A small, light form of a plane table with a trough compass recessed into the board is used for such work. It is called a traverse plane table or simply a traverse table.
Also, read: Soundness of Cement Test
Procedure of Traverse
The following steps required to establish a traverse.
Reconnaissance
Reconnaissance is the preliminary field inspection of the entire area to be surveyed.
During reconnaissance. Surveyor goes to the field, checks the entire area, and decides the best plan of working.
He has to see the suitability and intervisibility of traverse stations.
Also, he has to decide which method of traversing will be employed and accordingly, the instruments and accessories that may be necessary.
Selection of Traverse Stations
The basic principle of a survey, i.e., working from whole to the part should be adopted.
A minimum number of stations should be selected.
Length of traverse lines is as long as possible reduce time and centering effect of the stations.
It is better to select stations on a level and firm ground. After the selection of stations, they are marked with pegs.
Linear and Angular Measurements
Distances between stations are measured by tape or chain, or tacheometric method or electric distance measurings (EDM) instruments like geodimeter or distameter.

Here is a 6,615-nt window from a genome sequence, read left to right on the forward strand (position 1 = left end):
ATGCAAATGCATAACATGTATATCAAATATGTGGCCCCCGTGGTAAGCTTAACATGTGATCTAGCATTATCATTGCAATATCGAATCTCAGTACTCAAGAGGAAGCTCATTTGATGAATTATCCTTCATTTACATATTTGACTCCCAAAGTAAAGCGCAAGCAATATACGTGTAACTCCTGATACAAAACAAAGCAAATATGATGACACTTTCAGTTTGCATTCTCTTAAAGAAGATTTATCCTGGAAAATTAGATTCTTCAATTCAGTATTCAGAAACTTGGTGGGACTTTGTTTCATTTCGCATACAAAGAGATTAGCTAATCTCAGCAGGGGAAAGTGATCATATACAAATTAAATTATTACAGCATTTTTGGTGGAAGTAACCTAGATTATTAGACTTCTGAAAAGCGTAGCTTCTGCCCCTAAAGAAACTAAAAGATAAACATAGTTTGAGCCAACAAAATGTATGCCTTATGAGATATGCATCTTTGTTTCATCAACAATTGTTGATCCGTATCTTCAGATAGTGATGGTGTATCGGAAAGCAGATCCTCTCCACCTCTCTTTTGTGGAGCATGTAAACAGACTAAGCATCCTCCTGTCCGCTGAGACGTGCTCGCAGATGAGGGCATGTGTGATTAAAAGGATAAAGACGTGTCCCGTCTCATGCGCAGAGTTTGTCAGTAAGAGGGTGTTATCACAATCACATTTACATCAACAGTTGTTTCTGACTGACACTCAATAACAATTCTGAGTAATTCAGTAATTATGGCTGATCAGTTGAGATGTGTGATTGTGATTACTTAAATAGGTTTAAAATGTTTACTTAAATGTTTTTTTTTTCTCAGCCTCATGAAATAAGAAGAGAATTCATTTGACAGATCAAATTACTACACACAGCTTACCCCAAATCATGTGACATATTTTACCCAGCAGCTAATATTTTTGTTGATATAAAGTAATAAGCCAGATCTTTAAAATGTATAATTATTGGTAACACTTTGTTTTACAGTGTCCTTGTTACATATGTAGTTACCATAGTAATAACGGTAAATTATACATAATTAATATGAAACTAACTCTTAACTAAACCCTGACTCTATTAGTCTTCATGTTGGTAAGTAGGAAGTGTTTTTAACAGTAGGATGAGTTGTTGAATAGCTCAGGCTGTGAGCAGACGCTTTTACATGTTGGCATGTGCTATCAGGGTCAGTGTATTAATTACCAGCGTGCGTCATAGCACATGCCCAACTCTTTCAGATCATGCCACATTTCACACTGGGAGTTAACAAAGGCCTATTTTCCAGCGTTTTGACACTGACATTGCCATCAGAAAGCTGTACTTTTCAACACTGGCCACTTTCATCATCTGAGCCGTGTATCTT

Angular measurements are done by prismatic compass or theodolite.
Plotting of Tranverse Survey
There are two methods of plotting a traverse survey. The methods are as follows
Distance and Angle Method In this method,
distances between stations are laid off to scale and included angles or bearings are plotted by protector or tangent of angle or chord of the angle.
Coordinate Method
In this method, survey stations are plotted by calculating their coordinates.
This method is more practical and accurate.
The biggest advantage of this method of plotting is that closing error can be eliminated by balancing.
Also, read: Core Cutter Method
Closing Error and Adjustments
When a close traverse is plotted according to field measurements, the ends of the traverse usually do not coincide owing to the error in the measurement of angles and distances.
Errors in angles mostly occur due to local attraction. This error is called the closing error. As per below Figure (a), AA’ is closing error, i.e. AA’ = e
Closing error, it Distribution, and adjustment in traverse
Adjustment of closing error by graphic method
In as per above Figure (a), the polygon, ABCDEA’ represents an unbalanced traverse having closing error equal to e, AA’ = e as the point A and last point A’ are not coinciding.
The closing error AA’ (e) is distributed linearly to all sides in proportion to their length by graphical construction shown in as per above Figure (b) in which AB’, B’C, CD’, LYE’, E’A’ are the lengths of the sides of traverse AB, BC, CD, DE, and EA either to the same scale as per above Figure Figure (a) or in reduced scale.
The ordinate A’a is equal to the closing error AA’ of Figure (a). Join Aa and drop perpendiculars (or parallel lines of A’a) E’e, Lid, Cc, B’b on line AA’ as shown in as per above Figure Figure (b).
Thus similar triangles are formed and corresponding error E’e, D’d, Cc, B’b are obtained. as per above Figure (c). EE’, DD’, CC and BB’ are drawn a parallel of closing error AA’. Then cut EE’ = E’e, DD’ = D’d, CC = Cc and BB’ = B’b. Join AE, ED, DC, CB, and BA. The polygon ABCDE so obtained in as per above Figure Figure (c) represents the adjusted traverse.